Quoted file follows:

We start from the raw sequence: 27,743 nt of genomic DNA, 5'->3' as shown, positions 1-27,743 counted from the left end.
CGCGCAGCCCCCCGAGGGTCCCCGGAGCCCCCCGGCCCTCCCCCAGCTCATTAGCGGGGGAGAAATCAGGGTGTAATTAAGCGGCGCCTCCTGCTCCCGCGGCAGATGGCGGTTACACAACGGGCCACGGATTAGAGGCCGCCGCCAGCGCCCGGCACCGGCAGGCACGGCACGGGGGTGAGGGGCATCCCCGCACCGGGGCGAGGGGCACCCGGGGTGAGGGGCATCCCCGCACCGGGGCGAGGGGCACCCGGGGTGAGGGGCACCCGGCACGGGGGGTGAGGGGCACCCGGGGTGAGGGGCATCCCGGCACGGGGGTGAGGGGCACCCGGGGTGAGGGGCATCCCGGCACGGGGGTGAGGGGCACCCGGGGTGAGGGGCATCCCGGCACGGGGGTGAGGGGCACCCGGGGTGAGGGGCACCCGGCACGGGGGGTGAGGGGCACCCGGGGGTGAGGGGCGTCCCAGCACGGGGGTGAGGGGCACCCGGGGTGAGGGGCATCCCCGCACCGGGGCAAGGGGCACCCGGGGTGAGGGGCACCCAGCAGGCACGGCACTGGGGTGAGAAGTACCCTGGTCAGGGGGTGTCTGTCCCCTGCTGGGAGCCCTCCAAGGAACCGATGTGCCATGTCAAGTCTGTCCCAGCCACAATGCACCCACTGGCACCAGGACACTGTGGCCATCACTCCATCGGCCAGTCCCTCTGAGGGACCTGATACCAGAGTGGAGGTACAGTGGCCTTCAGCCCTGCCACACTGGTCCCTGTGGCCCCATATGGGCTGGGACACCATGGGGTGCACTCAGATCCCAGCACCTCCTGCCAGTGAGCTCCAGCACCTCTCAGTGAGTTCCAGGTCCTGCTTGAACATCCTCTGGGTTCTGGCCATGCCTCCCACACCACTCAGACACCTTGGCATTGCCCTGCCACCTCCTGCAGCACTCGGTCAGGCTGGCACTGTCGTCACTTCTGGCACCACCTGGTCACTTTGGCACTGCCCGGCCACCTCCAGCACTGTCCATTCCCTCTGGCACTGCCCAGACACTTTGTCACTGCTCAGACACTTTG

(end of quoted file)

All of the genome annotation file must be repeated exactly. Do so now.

We start from the raw sequence: 27,743 nt of genomic DNA, 5'->3' as shown, positions 1-27,743 counted from the left end.
CGCGCAGCCCCCCGAGGGTCCCCGGAGCCCCCCGGCCCTCCCCCAGCTCATTAGCGGGGGAGAAATCAGGGTGTAATTAAGCGGCGCCTCCTGCTCCCGCGGCAGATGGCGGTTACACAACGGGCCACGGATTAGAGGCCGCCGCCAGCGCCCGGCACCGGCAGGCACGGCACGGGGGTGAGGGGCATCCCCGCACCGGGGCGAGGGGCACCCGGGGTGAGGGGCATCCCCGCACCGGGGCGAGGGGCACCCGGGGTGAGGGGCACCCGGCACGGGGGGTGAGGGGCACCCGGGGTGAGGGGCATCCCGGCACGGGGGTGAGGGGCACCCGGGGTGAGGGGCATCCCGGCACGGGGGTGAGGGGCACCCGGGGTGAGGGGCATCCCGGCACGGGGGTGAGGGGCACCCGGGGTGAGGGGCACCCGGCACGGGGGGTGAGGGGCACCCGGGGGTGAGGGGCGTCCCAGCACGGGGGTGAGGGGCACCCGGGGTGAGGGGCATCCCCGCACCGGGGCAAGGGGCACCCGGGGTGAGGGGCACCCAGCAGGCACGGCACTGGGGTGAGAAGTACCCTGGTCAGGGGGTGTCTGTCCCCTGCTGGGAGCCCTCCAAGGAACCGATGTGCCATGTCAAGTCTGTCCCAGCCACAATGCACCCACTGGCACCAGGACACTGTGGCCATCACTCCATCGGCCAGTCCCTCTGAGGGACCTGATACCAGAGTGGAGGTACAGTGGCCTTCAGCCCTGCCACACTGGTCCCTGTGGCCCCATATGGGCTGGGACACCATGGGGTGCACTCAGATCCCAGCACCTCCTGCCAGTGAGCTCCAGCACCTCTCAGTGAGTTCCAGGTCCTGCTTGAACATCCTCTGGGTTCTGGCCATGCCTCCCACACCACTCAGACACCTTGGCATTGCCCTGCCACCTCCTGCAGCACTCGGTCAGGCTGGCACTGTCGTCACTTCTGGCACCACCTGGTCACTTTGGCACTGCCCGGCCACCTCCAGCACTGTCCATTCCCTCTGGCACTGCCCAGACACTTTGTCACTGCTCAGACACTTTG